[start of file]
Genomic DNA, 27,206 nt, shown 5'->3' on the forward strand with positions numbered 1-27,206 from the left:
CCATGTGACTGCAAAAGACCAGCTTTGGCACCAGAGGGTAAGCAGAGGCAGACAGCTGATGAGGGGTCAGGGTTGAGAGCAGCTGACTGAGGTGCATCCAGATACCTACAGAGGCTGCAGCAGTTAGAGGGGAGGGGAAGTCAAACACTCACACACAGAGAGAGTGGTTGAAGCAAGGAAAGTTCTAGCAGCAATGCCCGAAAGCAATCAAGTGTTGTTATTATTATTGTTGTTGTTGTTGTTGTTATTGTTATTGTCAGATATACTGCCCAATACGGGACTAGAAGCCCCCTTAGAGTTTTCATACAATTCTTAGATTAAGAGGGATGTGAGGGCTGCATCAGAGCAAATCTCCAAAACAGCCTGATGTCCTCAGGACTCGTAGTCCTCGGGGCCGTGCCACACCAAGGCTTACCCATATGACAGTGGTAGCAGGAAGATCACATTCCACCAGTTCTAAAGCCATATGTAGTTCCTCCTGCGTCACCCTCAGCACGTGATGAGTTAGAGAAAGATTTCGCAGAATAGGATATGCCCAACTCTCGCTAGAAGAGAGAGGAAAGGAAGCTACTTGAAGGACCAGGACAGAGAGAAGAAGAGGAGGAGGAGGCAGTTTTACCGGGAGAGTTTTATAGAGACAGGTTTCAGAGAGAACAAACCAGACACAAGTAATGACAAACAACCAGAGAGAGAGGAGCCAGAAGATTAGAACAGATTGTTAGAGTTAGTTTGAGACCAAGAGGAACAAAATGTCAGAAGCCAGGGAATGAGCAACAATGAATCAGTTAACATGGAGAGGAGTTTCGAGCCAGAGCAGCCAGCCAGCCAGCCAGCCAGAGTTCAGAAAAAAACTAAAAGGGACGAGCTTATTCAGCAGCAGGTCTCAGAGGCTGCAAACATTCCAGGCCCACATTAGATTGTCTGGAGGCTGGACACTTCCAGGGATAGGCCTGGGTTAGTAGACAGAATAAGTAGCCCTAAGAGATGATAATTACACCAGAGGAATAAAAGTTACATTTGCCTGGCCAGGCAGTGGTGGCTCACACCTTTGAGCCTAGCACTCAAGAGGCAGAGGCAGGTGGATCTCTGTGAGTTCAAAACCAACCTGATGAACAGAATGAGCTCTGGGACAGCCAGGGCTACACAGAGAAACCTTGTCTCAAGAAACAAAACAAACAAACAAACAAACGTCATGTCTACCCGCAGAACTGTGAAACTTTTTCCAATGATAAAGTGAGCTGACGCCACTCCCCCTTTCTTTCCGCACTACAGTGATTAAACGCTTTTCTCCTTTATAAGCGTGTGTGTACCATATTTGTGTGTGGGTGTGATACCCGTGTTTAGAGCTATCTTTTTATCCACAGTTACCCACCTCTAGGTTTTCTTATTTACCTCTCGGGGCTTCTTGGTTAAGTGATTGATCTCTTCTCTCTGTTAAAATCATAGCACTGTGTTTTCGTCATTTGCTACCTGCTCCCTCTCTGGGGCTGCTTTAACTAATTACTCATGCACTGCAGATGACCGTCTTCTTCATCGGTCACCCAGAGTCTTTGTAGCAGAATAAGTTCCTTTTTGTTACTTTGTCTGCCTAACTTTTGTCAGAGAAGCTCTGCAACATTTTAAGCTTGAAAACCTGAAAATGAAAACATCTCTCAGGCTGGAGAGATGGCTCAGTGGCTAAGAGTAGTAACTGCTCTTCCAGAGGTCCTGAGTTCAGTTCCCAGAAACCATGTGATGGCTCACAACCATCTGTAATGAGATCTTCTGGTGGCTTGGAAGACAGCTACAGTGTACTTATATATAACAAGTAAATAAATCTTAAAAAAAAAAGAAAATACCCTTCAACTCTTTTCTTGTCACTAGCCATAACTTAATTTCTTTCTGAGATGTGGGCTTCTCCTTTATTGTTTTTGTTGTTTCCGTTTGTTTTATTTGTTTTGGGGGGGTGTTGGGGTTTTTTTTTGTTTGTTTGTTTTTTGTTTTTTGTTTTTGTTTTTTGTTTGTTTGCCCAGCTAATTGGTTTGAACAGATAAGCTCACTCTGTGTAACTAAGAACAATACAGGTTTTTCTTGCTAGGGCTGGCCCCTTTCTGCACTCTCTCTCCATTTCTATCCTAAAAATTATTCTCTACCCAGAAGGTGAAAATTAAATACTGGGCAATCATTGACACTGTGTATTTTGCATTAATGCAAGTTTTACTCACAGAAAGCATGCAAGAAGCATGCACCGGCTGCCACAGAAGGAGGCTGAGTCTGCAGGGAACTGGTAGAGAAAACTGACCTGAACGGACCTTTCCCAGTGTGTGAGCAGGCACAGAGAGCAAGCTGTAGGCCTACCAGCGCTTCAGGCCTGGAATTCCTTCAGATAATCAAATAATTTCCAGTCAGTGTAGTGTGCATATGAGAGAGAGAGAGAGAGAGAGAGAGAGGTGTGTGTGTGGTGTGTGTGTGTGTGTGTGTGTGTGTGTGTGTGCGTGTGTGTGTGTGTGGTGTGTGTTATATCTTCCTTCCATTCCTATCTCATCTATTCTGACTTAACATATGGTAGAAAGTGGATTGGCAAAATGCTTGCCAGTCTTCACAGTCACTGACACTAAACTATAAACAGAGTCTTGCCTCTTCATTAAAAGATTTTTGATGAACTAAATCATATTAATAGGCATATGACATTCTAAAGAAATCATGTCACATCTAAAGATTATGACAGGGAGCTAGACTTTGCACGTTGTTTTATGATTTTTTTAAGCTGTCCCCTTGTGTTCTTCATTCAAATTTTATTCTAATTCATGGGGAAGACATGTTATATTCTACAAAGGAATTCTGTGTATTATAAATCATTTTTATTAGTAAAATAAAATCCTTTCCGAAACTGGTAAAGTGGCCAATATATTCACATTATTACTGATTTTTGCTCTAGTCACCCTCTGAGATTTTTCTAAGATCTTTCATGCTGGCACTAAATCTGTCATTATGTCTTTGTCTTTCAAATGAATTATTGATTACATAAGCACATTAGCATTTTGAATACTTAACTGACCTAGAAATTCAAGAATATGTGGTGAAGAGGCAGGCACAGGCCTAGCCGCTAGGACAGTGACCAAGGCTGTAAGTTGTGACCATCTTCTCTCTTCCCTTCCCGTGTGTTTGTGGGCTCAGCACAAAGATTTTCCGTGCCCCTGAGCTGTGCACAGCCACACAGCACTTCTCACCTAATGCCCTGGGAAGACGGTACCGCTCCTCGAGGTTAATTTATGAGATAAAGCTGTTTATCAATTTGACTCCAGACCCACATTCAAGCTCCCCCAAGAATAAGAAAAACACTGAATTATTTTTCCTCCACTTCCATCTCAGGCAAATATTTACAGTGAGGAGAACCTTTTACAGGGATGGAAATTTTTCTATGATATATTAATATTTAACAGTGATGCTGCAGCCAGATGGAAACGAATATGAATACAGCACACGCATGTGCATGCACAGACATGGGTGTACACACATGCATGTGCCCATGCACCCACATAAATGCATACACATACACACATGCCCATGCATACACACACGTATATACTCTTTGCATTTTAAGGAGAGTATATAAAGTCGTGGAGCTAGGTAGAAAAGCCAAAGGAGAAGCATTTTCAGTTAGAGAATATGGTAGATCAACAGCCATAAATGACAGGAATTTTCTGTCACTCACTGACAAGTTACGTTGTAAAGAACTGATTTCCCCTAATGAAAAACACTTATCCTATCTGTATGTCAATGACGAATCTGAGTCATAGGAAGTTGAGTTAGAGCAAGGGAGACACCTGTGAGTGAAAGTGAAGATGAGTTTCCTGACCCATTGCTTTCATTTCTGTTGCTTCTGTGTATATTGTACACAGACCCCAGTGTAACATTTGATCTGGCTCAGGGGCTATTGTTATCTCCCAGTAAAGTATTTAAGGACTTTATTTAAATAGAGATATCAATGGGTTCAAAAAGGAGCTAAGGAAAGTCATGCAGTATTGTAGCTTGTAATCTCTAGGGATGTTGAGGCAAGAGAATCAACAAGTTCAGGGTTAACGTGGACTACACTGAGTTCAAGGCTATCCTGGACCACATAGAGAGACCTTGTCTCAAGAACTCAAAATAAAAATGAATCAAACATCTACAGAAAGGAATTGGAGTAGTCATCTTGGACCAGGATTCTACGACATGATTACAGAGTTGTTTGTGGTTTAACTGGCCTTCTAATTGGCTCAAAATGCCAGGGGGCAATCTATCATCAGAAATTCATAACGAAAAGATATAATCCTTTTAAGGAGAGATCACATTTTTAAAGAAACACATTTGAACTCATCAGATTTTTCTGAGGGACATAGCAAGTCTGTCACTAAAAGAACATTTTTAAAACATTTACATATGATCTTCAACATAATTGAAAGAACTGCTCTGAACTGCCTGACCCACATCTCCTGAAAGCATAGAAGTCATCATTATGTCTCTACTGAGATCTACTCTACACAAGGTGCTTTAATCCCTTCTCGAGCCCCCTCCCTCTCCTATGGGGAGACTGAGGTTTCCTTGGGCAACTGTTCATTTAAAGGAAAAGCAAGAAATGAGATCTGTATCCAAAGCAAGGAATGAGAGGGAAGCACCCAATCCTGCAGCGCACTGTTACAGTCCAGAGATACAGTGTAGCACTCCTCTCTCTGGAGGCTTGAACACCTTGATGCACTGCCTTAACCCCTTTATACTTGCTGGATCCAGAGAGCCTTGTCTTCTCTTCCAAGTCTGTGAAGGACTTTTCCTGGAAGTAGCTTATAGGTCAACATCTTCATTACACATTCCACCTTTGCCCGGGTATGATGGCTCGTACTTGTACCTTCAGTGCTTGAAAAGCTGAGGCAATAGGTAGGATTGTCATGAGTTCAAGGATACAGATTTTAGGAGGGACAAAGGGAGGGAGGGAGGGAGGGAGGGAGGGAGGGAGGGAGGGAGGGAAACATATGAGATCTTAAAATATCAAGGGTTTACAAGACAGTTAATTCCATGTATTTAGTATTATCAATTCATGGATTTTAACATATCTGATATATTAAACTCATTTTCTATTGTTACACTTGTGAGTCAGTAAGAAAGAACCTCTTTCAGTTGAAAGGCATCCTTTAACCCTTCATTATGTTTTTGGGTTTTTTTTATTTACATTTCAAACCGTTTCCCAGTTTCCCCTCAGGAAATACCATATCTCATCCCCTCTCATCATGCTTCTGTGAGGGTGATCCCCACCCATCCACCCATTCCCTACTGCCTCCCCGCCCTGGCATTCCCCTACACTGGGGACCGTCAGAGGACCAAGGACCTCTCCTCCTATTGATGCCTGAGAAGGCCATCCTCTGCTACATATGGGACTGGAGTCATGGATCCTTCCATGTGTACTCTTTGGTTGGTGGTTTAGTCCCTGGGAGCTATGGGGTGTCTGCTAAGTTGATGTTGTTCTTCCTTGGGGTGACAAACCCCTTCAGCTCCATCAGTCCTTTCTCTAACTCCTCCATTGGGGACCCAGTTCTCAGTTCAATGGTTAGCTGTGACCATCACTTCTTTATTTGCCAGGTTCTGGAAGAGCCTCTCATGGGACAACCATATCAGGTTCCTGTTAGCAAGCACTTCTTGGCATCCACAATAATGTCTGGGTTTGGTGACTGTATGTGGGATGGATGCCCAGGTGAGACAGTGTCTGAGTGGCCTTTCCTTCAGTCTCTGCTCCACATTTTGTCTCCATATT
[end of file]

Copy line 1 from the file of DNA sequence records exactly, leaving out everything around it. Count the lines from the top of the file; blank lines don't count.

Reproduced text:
Genomic DNA, 27,206 nt, shown 5'->3' on the forward strand with positions numbered 1-27,206 from the left: